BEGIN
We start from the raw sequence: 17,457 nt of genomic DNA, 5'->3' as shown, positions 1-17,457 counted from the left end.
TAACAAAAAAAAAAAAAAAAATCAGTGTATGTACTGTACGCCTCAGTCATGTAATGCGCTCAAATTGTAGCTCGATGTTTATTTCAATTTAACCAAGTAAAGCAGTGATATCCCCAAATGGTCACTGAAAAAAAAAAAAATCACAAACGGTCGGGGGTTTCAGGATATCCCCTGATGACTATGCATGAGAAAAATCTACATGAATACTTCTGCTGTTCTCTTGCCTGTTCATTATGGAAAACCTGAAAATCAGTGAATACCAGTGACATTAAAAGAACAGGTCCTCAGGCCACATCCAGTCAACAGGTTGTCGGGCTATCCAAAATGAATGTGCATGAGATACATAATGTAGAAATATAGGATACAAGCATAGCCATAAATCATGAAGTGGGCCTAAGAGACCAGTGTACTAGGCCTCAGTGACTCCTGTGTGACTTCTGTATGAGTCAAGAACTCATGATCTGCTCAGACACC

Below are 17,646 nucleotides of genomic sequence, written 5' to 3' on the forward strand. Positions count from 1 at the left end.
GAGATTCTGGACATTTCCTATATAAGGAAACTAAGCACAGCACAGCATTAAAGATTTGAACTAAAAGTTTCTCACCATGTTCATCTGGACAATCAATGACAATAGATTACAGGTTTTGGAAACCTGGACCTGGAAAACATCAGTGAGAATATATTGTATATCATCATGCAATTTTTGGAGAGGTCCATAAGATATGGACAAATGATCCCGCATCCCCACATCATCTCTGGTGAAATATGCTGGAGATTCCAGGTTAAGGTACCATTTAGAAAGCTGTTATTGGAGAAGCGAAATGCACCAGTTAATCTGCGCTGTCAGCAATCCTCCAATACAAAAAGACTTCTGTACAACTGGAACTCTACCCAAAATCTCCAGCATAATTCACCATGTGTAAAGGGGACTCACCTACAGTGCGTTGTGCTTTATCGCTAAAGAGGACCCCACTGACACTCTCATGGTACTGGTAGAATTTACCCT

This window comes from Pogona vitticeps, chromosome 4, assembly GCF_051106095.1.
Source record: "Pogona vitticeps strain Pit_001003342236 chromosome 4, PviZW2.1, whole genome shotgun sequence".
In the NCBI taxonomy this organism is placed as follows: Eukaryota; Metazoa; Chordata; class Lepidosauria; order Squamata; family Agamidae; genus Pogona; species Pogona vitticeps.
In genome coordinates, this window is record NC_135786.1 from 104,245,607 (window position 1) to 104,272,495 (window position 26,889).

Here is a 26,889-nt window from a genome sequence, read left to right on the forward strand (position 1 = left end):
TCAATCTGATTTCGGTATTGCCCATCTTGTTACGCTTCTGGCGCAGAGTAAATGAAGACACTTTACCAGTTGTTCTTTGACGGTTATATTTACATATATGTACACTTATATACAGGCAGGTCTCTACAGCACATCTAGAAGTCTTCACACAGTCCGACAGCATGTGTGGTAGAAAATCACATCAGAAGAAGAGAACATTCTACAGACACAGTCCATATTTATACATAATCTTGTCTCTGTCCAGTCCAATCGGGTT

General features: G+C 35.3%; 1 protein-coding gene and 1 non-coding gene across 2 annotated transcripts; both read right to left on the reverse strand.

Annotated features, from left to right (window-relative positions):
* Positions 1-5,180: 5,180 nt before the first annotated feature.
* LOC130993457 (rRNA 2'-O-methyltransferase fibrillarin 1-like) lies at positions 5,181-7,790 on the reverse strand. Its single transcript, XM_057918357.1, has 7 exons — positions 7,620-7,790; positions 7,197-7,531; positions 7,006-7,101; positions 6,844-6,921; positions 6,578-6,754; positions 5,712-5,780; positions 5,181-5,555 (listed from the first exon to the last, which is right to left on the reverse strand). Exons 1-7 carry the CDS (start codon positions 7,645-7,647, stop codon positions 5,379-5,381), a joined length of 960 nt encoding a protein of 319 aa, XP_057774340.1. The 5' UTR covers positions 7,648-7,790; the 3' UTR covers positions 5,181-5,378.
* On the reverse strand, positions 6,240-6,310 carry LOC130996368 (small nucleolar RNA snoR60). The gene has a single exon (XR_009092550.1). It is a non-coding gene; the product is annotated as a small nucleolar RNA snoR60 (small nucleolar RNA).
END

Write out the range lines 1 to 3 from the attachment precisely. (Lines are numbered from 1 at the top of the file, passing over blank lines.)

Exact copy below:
We start from the raw sequence: 17,457 nt of genomic DNA, 5'->3' as shown, positions 1-17,457 counted from the left end.
TAACAAAAAAAAAAAAAAAAATCAGTGTATGTACTGTACGCCTCAGTCATGTAATGCGCTCAAATTGTAGCTCGATGTTTATTTCAATTTAACCAAGTAAAGCAGTGATATCCCCAAATGGTCACTGAAAAAAAAAAAAATCACAAACGGTCGGGGGTTTCAGGATATCCCCTGATGACTATGCATGAGAAAAATCTACATGAATACTTCTGCTGTTCTCTTGCCTGTTCATTATGGAAAACCTGAAAATCAGTGAATACCAGTGACATTAAAAGAACAGGTCCTCAGGCCACATCCAGTCAACAGGTTGTCGGGCTATCCAAAATGAATGTGCATGAGATACATAATGTAGAAATATAGGATACAAGCATAGCCATAAATCATGAAGTGGGCCTAAGAGACCAGTGTACTAGGCCTCAGTGACTCCTGTGTGACTTCTGTATGAGTCAAGAACTCATGATCTGCTCAGACACC

Below are 17,646 nucleotides of genomic sequence, written 5' to 3' on the forward strand. Positions count from 1 at the left end.